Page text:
Several treatments have been shown to be effective in managing a variety of retinal conditions. At Retina of Illinois, S.C., patients are carefully examined to determine their diagnosis, so that a personalized treatment plan can be discussed. Many retinal treatments can be performed in the office, while vitreo-retinal surgery is performed in an operating room.
These treatments have truly revolutionized the treatment of macular degeneration, diabetic macular edema and retinal vein occlusions, and are usually very effective at minimizing vision loss. These treatments are performed in the office: the eye is numbed up using anesthetic eye drops. Usually a local anesthetic is applied to the outer white part of the eye (conjunctiva), after which a small needle is used to inject the medicine (anti-VEGF agent, such as Avastin, Eylea or Lucentis; or steroid) into the vitreous gel in the middle of the eye. Most of the time, this procedure is virtually painless.
Laser can be used to treat retinal holes or tears, and sometimes small retinal detachments. It can also be used to treat diabetic retinopathy and retinal vein occlusions. This type of retinal laser is completely different from the laser used for LASIK. Retinal laser can be localized to a small area of retinal pathology (focal laser) or be applied more extensively to the retina in cases of widespread pathology (pan-retinal photocoagulation or PRP). Sometimes a local anesthetic is used for PRP laser treatments.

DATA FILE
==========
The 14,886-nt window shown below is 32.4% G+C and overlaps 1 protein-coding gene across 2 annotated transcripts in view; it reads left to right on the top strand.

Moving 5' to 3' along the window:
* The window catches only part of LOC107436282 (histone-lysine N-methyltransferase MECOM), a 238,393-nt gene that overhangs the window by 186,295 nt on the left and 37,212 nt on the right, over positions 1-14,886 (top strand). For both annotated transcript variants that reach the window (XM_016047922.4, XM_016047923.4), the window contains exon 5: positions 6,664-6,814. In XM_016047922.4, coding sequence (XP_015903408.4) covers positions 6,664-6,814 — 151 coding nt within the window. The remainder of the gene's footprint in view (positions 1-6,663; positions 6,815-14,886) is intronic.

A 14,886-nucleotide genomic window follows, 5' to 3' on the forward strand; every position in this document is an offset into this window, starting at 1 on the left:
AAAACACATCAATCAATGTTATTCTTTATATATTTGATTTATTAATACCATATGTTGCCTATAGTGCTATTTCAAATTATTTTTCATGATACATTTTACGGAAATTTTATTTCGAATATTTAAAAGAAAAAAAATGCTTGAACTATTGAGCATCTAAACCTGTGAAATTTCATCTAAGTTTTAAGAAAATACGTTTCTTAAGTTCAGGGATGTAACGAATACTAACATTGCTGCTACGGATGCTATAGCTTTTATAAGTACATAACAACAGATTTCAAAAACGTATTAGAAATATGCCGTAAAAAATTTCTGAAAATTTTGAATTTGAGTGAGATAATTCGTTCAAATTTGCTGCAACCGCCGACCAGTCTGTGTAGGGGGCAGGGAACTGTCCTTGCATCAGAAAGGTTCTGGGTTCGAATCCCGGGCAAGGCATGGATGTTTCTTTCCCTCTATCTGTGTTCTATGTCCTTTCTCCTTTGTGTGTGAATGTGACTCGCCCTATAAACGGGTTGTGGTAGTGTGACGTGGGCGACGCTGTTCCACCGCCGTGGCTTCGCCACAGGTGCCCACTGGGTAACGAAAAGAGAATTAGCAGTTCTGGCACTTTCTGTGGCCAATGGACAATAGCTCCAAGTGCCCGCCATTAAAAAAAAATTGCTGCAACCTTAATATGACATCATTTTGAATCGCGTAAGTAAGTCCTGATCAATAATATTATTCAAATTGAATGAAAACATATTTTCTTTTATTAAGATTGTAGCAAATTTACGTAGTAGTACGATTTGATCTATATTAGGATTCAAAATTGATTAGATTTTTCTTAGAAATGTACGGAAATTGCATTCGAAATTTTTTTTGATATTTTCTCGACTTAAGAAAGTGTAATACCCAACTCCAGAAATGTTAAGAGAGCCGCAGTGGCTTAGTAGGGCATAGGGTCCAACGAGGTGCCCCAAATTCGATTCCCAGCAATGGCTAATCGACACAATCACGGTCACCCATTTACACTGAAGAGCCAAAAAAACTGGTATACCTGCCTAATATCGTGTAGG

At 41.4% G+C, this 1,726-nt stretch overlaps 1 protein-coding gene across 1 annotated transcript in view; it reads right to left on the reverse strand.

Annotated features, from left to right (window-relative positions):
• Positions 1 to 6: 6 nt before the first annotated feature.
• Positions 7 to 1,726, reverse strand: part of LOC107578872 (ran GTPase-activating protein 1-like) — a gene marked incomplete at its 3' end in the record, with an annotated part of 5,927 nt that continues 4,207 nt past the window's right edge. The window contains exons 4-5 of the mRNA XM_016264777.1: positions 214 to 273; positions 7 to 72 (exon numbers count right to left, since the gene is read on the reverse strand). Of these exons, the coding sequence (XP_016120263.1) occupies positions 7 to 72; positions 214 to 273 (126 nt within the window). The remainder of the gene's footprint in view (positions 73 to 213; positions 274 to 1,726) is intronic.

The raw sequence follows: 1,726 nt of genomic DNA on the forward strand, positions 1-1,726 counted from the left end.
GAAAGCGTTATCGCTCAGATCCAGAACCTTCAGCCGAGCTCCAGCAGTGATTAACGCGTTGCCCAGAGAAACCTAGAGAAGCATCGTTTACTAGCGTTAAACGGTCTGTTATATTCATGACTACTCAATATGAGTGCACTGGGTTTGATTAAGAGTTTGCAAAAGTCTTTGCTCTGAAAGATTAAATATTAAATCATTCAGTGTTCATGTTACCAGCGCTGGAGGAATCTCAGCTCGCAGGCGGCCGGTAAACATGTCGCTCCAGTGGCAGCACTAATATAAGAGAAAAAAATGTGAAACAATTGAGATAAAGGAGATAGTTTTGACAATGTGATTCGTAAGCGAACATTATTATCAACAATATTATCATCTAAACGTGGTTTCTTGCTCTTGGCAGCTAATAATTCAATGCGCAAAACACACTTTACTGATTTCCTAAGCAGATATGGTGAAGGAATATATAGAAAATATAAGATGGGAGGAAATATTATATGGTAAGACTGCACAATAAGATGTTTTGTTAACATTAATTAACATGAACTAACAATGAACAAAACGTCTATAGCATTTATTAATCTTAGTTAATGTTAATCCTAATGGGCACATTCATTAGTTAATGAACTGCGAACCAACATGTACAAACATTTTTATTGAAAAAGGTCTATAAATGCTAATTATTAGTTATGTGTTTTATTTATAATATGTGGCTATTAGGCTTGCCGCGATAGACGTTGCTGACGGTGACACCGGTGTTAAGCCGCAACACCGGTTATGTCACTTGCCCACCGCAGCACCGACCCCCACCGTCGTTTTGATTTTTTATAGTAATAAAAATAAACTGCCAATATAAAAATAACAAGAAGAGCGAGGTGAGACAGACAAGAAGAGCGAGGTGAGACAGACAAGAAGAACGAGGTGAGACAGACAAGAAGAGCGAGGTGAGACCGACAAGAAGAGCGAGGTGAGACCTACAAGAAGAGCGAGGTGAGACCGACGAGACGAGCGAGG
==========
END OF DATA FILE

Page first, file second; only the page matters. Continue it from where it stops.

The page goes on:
In certain select cases of retinal detachments, pneumatic retinopexy can be performed in the office, and can be almost as effective as surgery in the operating room. The eye is anesthesized, and a small amount of gas is injected into the vitreous cavity in the middle of the eye. Patients are then instructed to position a certain way for a few days, so that the gas bubble can be directed to re-attach the retina. Laser is then applied around the retinal tear in the area of detachment.
Sometimes retinal conditions require surgery in the operating room. After a thorough discussion of your condition and the treatment options, you can decide on whether to have retinal surgery. Usually under local anesthesia with an IV sedative, small incisions are made in the eye. Very small instruments are used to perform microscopic surgery in the vitreous and retina. These operations are out-patient, so overnight hospitalization is not required. In some cases, a gas bubble is placed in the eye to help treat the retina.